Chile Still Grapples With 1970s 'Dirty Little War'
SANTIAGO, CHILE — TWENTY-TWO years after Chile's repressive military regime started torturing and "disappearing" Chileans, the country is still dealing with the fallout.
Funerals for the disappeared whose bodies finally have been identified still occur. Former government agents brag about their skills as torturers on national television. And the fragile five-year-old Chilean democracy is under siege as the military demands an end to all human rights trials of those involved in the atrocities.
Chile's "dirty little war" started in 1973 against left-wing supporters of leftist President Salvadore Allende Gossens and spread to anyone critical of the military.
More than 1,000 people disappeared and about 200,000 were tortured during the regime of Gen. Augusto Pinochet Ugarte, president from 1974 to 1990. In all, the government estimates that 1.4 million Chileans, of a total population of 12 million, suffered abused or lost family members. Convictions of those responsible is virtually impossible because of a 1978 Amnesty Law decreed by General Pinochet.
The social traumas that remain are potent and divisive. The situation has grown steadily worse since May 31, when the Supreme Court convicted Gen. Manuel Contreras, former head of the military government's secret police, and Brig. Pedro Espinoza, his No. 2, of the 1976 murder of government official Orlando Letelier and his aide Ronni Moffit, in Washington.
The court sentenced them to respective jail terms of seven and six years.
Most Chileans thought the officers should go to jail, but General Contreras disagreed. He has managed to persuade enough of the Army's top echelon, including Pinochet, to produce a serious conflict with the civilian government.
In June, the Army moved Contreras to a naval hospital in southern Chile. Tension slackened in July when the Army retired Brigadier Espinoza and packed him off to jail. But Contreras remains in the naval hospital, fighting transfer to prison through appeals, which were scheduled to reach the Supreme Court last week.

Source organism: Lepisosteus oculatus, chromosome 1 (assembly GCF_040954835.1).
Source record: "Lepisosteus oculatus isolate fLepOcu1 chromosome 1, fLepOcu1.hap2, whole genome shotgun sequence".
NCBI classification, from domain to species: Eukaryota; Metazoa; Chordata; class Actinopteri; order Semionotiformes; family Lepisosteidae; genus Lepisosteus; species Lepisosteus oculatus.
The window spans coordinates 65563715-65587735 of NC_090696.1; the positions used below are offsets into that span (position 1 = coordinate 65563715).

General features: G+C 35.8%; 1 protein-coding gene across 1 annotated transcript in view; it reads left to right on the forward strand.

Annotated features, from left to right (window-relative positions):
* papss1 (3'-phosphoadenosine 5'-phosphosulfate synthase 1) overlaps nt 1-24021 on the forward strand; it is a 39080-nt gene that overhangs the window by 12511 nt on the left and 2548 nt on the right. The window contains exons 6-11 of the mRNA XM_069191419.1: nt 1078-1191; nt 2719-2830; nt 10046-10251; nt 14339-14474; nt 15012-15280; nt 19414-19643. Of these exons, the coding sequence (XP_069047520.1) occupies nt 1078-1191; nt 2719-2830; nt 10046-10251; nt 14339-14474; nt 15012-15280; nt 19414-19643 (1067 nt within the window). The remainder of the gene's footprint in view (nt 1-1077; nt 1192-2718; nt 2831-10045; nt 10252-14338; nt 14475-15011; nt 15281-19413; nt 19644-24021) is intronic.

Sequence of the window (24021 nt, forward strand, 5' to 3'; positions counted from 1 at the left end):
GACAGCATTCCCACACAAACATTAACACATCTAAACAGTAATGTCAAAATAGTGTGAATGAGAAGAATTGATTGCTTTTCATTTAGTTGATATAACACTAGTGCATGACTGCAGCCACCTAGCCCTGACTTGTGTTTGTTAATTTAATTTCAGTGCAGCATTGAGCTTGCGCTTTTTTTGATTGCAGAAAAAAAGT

While the Army pressures behind the scenes and publicly, even demonstrating outside the jail where Espinoza is the sole inmate, its supporters in Congress have battled to force the government to either beef up the Amnesty Law or create a special law to end the trials forever.
Under the current law, some judges simply close cases that involve military officers. Others insist on investigatiing and trying to locate victims' remains, but then grant amnesty to the guilty.
Much of the public disagrees with these policies. A recent poll shows that 3 out of 4 Chileans oppose the Amnesty Law. A similar number say the country should do more to compensate victims.
Camilo Escalona, president of the Socialist Party (SP), which firmly opposes ending the human rights trials, says, "We're not going to change our position, even with a pistol held to our chests."
When a proposal to amend the law hit the floor of Congress last week, Jorge Schaulsohn, president of the Party for Democracy, part of the governing coalition, said, "There will never be an agreement for a law to end human rights trials."
He added, "The right can cackle on all it wants and organize a major political offensive to drag the country into one, but their efforts will fail."
Andres Allamand, president of the National Renovation Party, which wants the trials stopped, accused Mr. Schaulsohn of "frivolity."
The Christian Democrats, Chile's largest political party, have expressed some willingness to negotiate with the Army on human rights issues in exchange for measures that would make the electoral system more representative.
Those who are concerned about the future of democracy in Chile say the intransigence of the military is underscored by a comment by Pinochet on Aug. 3.
"Human rights, what's that?" the general said.